February 6, 2015


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Political Briefs

Top stories

See the 20 most expensive political campaigns in California – Senate races in the Central Valley and the south coast burned through almost $28 million during the 2013-14 election cycle, according to end-of-year spending reports that showed candidates and independent groups collectively spent more than $150 million on Assembly and Senate contests statewide over the two-year election cycle. The most expensive race came in its first year – a 2013 special election to replace former state Sen. Michael Rubio in the Central Valley’s then-16th Senate District. The campaigns of Republican Andy Vidak and Democrat Leticia Perez, as well as outside groups, spent more than $10.7 million, state records show.  Sacramento Bee article

All signs point to Villaraigosa Senate run, Nunez says – Former Assembly Speaker Fabian Nuñez, who speaks often with the former mayor, said Villaraigosa’s enthusiasm for the Senate race has grown steadily in the four weeks since Democratic incumbent Barbara Boxer announced she would not seek reelection.  LA Times article

State budget

Want budget stability? Property taxes may be the answer — Could making our state budget more dependent on property tax revenues be the key to eliminating the roller-coaster budgets of the last two decades?  Grizzly Bear Project article

Valley politics

Michael Fitzgerald: Stockton may be forced to change voting system — Since 1986, Stockton’s unusual two-part voting system has served the city tolerably well. “Tolerably” because you can’t give five stars to leaders who bankrupted the city. Now a city panel is considering reverting to the pre-1986 district voting system. Or creating a new system. That could deeply affect civic affairs. Fitzgerald column in Stockton Record

Statewide politics/Ballot Measures

‘Tireless’ Steinberg endorses a ‘grateful’ Kamala Harris – She’s committed and grateful for his support. He’s tireless and proud to give it. And it’s been at least a few hours since Kamala Harris announced her last endorsement – so why not? Harris on Thursday said Darrell Steinberg has endorsed her U.S. Senate campaign.  Capitol Alert

Tony Quinn: An open Senate race and new rules — The 2016 US Senate race will be the first serious statewide contest under the new rules of the open primary-top two runoff.  If politicians have not figured out how much it has changed California politics, they will soon.  Quinn in Fox & Hounds

California violates Motor Voter Act, activists say; lawsuit threatened — Voting-rights advocates warned Thursday that they may sue California based on claims that the state is not complying with the so-called Motor Voter Act, a federal law mandating that states offer people an easy way to register to vote when they obtain their driver’s licenses.  LA Times article; KQED report


Immigration court cases delayed until 2019? No so, says federal agency – The federal Executive Office for Immigration Review says there is no reason for concern. The 2019 date is merely a default temporarily used for thousands of non-priority cases after a flood of unaccompanied minors and adults with children crossed the border last year. LA Times article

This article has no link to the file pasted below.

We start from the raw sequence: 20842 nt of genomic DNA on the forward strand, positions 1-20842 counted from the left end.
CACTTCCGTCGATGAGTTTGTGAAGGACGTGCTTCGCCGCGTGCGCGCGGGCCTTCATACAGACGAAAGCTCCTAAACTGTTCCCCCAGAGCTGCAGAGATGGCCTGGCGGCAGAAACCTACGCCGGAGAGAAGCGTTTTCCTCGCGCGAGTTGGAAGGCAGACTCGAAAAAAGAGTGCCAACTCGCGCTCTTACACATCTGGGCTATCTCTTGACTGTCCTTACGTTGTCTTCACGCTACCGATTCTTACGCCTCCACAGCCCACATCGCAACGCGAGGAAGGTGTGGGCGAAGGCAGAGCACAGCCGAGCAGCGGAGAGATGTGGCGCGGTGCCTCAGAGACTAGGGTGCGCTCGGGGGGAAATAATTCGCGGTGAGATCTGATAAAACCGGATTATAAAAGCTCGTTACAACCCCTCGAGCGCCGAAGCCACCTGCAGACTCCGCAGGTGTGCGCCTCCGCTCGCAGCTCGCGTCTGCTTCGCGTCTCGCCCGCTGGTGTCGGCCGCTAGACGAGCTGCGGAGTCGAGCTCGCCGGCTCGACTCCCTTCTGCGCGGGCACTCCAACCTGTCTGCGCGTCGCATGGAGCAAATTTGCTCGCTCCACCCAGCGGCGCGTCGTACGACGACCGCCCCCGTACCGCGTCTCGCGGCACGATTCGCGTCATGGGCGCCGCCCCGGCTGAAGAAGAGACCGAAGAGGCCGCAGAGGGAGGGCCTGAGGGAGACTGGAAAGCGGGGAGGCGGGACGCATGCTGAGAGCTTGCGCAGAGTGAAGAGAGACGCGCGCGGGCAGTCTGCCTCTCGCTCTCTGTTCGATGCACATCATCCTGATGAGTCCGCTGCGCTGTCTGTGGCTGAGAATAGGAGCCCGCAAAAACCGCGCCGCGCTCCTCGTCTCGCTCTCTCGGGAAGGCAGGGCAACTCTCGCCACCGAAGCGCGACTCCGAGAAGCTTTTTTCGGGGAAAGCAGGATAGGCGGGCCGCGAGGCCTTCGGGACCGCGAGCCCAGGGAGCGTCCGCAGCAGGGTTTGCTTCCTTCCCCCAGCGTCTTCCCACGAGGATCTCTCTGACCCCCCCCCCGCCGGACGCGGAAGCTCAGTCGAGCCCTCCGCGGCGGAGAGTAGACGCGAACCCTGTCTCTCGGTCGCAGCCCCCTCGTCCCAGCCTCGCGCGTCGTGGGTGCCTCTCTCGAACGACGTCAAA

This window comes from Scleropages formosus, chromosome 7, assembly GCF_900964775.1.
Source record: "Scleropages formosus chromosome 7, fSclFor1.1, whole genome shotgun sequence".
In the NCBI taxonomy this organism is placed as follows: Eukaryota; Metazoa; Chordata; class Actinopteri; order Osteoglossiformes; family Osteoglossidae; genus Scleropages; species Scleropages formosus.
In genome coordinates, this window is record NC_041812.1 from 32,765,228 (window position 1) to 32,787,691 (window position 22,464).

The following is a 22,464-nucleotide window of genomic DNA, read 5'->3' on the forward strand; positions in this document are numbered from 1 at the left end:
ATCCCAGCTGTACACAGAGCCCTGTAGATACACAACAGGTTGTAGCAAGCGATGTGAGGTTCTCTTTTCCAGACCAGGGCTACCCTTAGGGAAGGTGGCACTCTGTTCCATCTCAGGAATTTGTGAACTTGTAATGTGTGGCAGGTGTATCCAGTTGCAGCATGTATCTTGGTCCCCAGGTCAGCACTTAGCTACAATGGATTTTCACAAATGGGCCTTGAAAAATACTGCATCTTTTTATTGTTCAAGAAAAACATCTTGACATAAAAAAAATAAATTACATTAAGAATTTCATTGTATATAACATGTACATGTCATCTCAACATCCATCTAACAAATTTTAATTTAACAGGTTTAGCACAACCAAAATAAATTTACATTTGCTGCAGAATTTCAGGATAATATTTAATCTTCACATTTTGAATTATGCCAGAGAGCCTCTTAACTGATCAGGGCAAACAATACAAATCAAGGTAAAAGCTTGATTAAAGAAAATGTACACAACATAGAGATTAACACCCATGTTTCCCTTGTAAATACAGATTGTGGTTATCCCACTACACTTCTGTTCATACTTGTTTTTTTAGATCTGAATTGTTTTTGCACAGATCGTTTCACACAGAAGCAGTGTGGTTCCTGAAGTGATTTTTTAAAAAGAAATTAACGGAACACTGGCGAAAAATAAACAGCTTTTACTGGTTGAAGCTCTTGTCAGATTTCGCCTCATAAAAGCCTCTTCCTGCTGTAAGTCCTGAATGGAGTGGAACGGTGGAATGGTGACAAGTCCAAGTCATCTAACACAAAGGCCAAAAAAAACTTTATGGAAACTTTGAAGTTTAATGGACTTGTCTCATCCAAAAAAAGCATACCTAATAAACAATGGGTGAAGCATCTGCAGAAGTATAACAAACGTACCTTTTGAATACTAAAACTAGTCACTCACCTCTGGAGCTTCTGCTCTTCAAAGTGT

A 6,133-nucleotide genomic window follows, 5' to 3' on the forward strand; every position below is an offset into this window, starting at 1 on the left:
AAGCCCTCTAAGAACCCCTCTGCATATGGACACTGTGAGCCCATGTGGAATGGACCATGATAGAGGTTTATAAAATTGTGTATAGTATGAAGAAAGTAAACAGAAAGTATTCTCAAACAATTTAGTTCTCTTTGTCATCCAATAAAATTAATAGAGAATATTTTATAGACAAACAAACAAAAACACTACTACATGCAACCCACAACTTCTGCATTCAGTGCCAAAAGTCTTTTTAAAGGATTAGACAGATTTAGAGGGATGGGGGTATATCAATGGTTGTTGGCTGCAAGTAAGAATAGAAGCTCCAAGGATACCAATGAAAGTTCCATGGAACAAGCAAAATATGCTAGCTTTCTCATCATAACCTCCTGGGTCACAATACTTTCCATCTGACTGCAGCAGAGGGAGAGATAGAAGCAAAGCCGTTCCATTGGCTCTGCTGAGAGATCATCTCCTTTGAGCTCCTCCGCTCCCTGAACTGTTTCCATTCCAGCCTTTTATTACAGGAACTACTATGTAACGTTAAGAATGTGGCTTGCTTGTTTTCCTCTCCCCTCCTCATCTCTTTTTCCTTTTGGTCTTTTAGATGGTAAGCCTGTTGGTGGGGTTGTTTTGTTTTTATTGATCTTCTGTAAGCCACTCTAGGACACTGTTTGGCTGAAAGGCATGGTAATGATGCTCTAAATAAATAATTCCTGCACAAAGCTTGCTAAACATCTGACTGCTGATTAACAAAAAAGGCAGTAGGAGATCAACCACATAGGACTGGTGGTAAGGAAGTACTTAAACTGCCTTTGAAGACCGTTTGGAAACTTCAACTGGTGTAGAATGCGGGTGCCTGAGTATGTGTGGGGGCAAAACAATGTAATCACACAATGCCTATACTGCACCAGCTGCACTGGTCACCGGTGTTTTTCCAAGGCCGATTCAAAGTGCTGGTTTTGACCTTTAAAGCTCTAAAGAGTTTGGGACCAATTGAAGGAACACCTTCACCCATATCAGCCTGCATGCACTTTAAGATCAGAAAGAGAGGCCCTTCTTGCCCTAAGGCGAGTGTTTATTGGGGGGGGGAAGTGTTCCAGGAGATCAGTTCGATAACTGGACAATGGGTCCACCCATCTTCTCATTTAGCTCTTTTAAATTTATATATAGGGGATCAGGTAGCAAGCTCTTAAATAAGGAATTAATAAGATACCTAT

LA City, council officials cracking down on immigration scams — Rigo Reyes, chief of investigations at the Department of Consumer Affairs, said there may be as many as 2,500 people unlawfully providing immigration advice in California, often to the detriment of their clients’ cases. Some promise to help immigrants get work permits, file asylum claims or apply for other types of relief without actually doing any work, or doing it improperly, he said.  LA Times article

California Government Today:

Senate Daily File

Assembly Daily File

News Briefs

Top Stories

Judge confirms approval of Stockton’s bankruptcy plan — Propelled by the squiggly lines that form the unreadable signature of federal Judge Christopher Klein, Stockton cleared another bankruptcy hurdle Thursday and appears likely to exit Chapter 9 by the early days of March.  Stockton Record article; Sacramento Bee article

Judge: Sludge case should go to trial — The future of Los Angeles’ eight-year challenge to Kern County’s sludge ban came into focus Thursday when a judge ruled he wants a full trial on the merits of the case. Tulare County Superior Court Judge Lloyd Hicks declined to make a “summary judgment” on the case now, rejecting arguments from both the city of Los Angeles and the county of Kern that the facts are uncontested and he can rule immediately.  Bakersfield Californian article

Fresno’s water protest vote falls short, putting issue in council’s hands — Fresno’s historic Proposition 218 protest vote turned into an eye-opener, but failed in the end to kill Mayor Ashley Swearengin’s water infrastructure plan. All eyes now turn to the skies (send rain) and the City Council’s Feb. 26 debate on higher rates needed to pay for everything.  Fresno Bee article

Jobs and the Economy